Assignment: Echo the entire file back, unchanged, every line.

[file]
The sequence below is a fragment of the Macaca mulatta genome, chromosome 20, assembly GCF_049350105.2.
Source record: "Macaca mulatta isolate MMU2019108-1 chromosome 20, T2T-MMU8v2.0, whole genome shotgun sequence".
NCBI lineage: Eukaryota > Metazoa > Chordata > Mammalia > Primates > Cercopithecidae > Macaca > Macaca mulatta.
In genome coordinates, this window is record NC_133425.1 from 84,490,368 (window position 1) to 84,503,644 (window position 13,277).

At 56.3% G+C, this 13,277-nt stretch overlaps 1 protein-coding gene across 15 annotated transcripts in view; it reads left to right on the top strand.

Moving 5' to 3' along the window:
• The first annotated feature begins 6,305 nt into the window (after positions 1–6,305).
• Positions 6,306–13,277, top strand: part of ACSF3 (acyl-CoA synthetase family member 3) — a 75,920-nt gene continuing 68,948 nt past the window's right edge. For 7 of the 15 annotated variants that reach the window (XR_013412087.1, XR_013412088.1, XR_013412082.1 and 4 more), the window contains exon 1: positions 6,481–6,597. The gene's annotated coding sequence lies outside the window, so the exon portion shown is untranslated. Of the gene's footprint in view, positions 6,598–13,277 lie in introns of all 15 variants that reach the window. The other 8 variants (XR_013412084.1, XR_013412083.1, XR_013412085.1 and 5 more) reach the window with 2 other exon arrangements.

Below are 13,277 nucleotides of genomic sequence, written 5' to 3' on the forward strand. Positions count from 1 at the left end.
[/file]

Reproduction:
The sequence below is a fragment of the Macaca mulatta genome, chromosome 20, assembly GCF_049350105.2.
Source record: "Macaca mulatta isolate MMU2019108-1 chromosome 20, T2T-MMU8v2.0, whole genome shotgun sequence".
NCBI lineage: Eukaryota > Metazoa > Chordata > Mammalia > Primates > Cercopithecidae > Macaca > Macaca mulatta.
In genome coordinates, this window is record NC_133425.1 from 84,490,368 (window position 1) to 84,503,644 (window position 13,277).

At 56.3% G+C, this 13,277-nt stretch overlaps 1 protein-coding gene across 15 annotated transcripts in view; it reads left to right on the top strand.

Moving 5' to 3' along the window:
• The first annotated feature begins 6,305 nt into the window (after positions 1–6,305).
• Positions 6,306–13,277, top strand: part of ACSF3 (acyl-CoA synthetase family member 3) — a 75,920-nt gene continuing 68,948 nt past the window's right edge. For 7 of the 15 annotated variants that reach the window (XR_013412087.1, XR_013412088.1, XR_013412082.1 and 4 more), the window contains exon 1: positions 6,481–6,597. The gene's annotated coding sequence lies outside the window, so the exon portion shown is untranslated. Of the gene's footprint in view, positions 6,598–13,277 lie in introns of all 15 variants that reach the window. The other 8 variants (XR_013412084.1, XR_013412083.1, XR_013412085.1 and 5 more) reach the window with 2 other exon arrangements.

Below are 13,277 nucleotides of genomic sequence, written 5' to 3' on the forward strand. Positions count from 1 at the left end.